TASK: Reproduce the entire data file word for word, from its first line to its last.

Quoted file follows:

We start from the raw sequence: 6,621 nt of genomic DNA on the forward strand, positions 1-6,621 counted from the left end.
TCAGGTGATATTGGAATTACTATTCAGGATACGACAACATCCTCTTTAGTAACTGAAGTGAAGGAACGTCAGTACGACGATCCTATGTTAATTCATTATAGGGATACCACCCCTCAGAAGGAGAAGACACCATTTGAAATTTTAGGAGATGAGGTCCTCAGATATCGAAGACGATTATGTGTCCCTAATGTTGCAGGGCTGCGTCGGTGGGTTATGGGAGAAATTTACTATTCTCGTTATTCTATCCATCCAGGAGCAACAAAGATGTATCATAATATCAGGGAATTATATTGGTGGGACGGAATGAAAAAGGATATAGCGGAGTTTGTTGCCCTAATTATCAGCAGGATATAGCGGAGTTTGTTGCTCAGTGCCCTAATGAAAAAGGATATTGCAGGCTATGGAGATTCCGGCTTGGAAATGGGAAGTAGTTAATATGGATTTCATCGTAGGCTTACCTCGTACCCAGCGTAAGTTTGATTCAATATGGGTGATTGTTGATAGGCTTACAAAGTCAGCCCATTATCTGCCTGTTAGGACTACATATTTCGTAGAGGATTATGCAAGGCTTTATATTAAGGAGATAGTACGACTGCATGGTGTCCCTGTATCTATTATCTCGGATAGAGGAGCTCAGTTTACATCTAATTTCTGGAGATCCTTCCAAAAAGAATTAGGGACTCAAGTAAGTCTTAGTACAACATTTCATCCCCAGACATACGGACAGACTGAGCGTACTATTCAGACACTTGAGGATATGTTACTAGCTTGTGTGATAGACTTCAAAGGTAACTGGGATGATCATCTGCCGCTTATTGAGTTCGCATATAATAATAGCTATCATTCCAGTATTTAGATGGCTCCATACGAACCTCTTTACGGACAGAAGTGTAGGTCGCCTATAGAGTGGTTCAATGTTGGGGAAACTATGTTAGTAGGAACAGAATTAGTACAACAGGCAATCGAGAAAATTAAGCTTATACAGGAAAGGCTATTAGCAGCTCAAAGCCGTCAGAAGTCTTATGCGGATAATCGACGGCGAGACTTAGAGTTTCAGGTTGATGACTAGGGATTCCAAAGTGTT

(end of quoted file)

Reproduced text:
We start from the raw sequence: 6,621 nt of genomic DNA on the forward strand, positions 1-6,621 counted from the left end.
TCAGGTGATATTGGAATTACTATTCAGGATACGACAACATCCTCTTTAGTAACTGAAGTGAAGGAACGTCAGTACGACGATCCTATGTTAATTCATTATAGGGATACCACCCCTCAGAAGGAGAAGACACCATTTGAAATTTTAGGAGATGAGGTCCTCAGATATCGAAGACGATTATGTGTCCCTAATGTTGCAGGGCTGCGTCGGTGGGTTATGGGAGAAATTTACTATTCTCGTTATTCTATCCATCCAGGAGCAACAAAGATGTATCATAATATCAGGGAATTATATTGGTGGGACGGAATGAAAAAGGATATAGCGGAGTTTGTTGCCCTAATTATCAGCAGGATATAGCGGAGTTTGTTGCTCAGTGCCCTAATGAAAAAGGATATTGCAGGCTATGGAGATTCCGGCTTGGAAATGGGAAGTAGTTAATATGGATTTCATCGTAGGCTTACCTCGTACCCAGCGTAAGTTTGATTCAATATGGGTGATTGTTGATAGGCTTACAAAGTCAGCCCATTATCTGCCTGTTAGGACTACATATTTCGTAGAGGATTATGCAAGGCTTTATATTAAGGAGATAGTACGACTGCATGGTGTCCCTGTATCTATTATCTCGGATAGAGGAGCTCAGTTTACATCTAATTTCTGGAGATCCTTCCAAAAAGAATTAGGGACTCAAGTAAGTCTTAGTACAACATTTCATCCCCAGACATACGGACAGACTGAGCGTACTATTCAGACACTTGAGGATATGTTACTAGCTTGTGTGATAGACTTCAAAGGTAACTGGGATGATCATCTGCCGCTTATTGAGTTCGCATATAATAATAGCTATCATTCCAGTATTTAGATGGCTCCATACGAACCTCTTTACGGACAGAAGTGTAGGTCGCCTATAGAGTGGTTCAATGTTGGGGAAACTATGTTAGTAGGAACAGAATTAGTACAACAGGCAATCGAGAAAATTAAGCTTATACAGGAAAGGCTATTAGCAGCTCAAAGCCGTCAGAAGTCTTATGCGGATAATCGACGGCGAGACTTAGAGTTTCAGGTTGATGACTAGGGATTCCAAAGTGTT